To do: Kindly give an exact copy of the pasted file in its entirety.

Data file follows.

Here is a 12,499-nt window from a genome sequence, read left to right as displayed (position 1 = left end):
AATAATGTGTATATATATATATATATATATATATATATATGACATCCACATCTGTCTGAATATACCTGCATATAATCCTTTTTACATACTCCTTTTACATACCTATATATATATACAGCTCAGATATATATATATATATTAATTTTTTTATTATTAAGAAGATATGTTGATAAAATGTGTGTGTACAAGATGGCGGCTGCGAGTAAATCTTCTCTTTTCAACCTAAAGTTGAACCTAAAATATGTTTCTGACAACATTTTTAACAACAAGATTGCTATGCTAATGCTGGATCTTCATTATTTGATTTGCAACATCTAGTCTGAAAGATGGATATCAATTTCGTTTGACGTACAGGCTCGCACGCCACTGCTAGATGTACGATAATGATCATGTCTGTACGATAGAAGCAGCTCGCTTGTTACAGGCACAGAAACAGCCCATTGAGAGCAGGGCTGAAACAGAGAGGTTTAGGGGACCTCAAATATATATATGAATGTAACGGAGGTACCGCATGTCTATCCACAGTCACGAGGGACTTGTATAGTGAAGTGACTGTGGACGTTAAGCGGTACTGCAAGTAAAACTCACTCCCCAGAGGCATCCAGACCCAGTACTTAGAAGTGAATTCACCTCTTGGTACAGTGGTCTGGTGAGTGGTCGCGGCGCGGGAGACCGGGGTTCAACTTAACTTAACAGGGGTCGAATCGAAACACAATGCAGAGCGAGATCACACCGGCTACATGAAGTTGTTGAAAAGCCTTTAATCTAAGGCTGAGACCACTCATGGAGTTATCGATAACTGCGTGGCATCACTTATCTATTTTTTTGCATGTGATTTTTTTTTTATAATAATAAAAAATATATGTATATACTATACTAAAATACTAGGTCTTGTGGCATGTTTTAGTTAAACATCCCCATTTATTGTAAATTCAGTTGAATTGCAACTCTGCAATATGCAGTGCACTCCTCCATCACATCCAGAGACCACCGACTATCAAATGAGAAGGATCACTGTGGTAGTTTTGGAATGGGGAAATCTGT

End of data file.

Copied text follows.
Here is a 12,499-nt window from a genome sequence, read left to right as displayed (position 1 = left end):
AATAATGTGTATATATATATATATATATATATATATATATGACATCCACATCTGTCTGAATATACCTGCATATAATCCTTTTTACATACTCCTTTTACATACCTATATATATATACAGCTCAGATATATATATATATATTAATTTTTTTATTATTAAGAAGATATGTTGATAAAATGTGTGTGTACAAGATGGCGGCTGCGAGTAAATCTTCTCTTTTCAACCTAAAGTTGAACCTAAAATATGTTTCTGACAACATTTTTAACAACAAGATTGCTATGCTAATGCTGGATCTTCATTATTTGATTTGCAACATCTAGTCTGAAAGATGGATATCAATTTCGTTTGACGTACAGGCTCGCACGCCACTGCTAGATGTACGATAATGATCATGTCTGTACGATAGAAGCAGCTCGCTTGTTACAGGCACAGAAACAGCCCATTGAGAGCAGGGCTGAAACAGAGAGGTTTAGGGGACCTCAAATATATATATGAATGTAACGGAGGTACCGCATGTCTATCCACAGTCACGAGGGACTTGTATAGTGAAGTGACTGTGGACGTTAAGCGGTACTGCAAGTAAAACTCACTCCCCAGAGGCATCCAGACCCAGTACTTAGAAGTGAATTCACCTCTTGGTACAGTGGTCTGGTGAGTGGTCGCGGCGCGGGAGACCGGGGTTCAACTTAACTTAACAGGGGTCGAATCGAAACACAATGCAGAGCGAGATCACACCGGCTACATGAAGTTGTTGAAAAGCCTTTAATCTAAGGCTGAGACCACTCATGGAGTTATCGATAACTGCGTGGCATCACTTATCTATTTTTTTGCATGTGATTTTTTTTTTATAATAATAAAAAATATATGTATATACTATACTAAAATACTAGGTCTTGTGGCATGTTTTAGTTAAACATCCCCATTTATTGTAAATTCAGTTGAATTGCAACTCTGCAATATGCAGTGCACTCCTCCATCACATCCAGAGACCACCGACTATCAAATGAGAAGGATCACTGTGGTAGTTTTGGAATGGGGAAATCTGT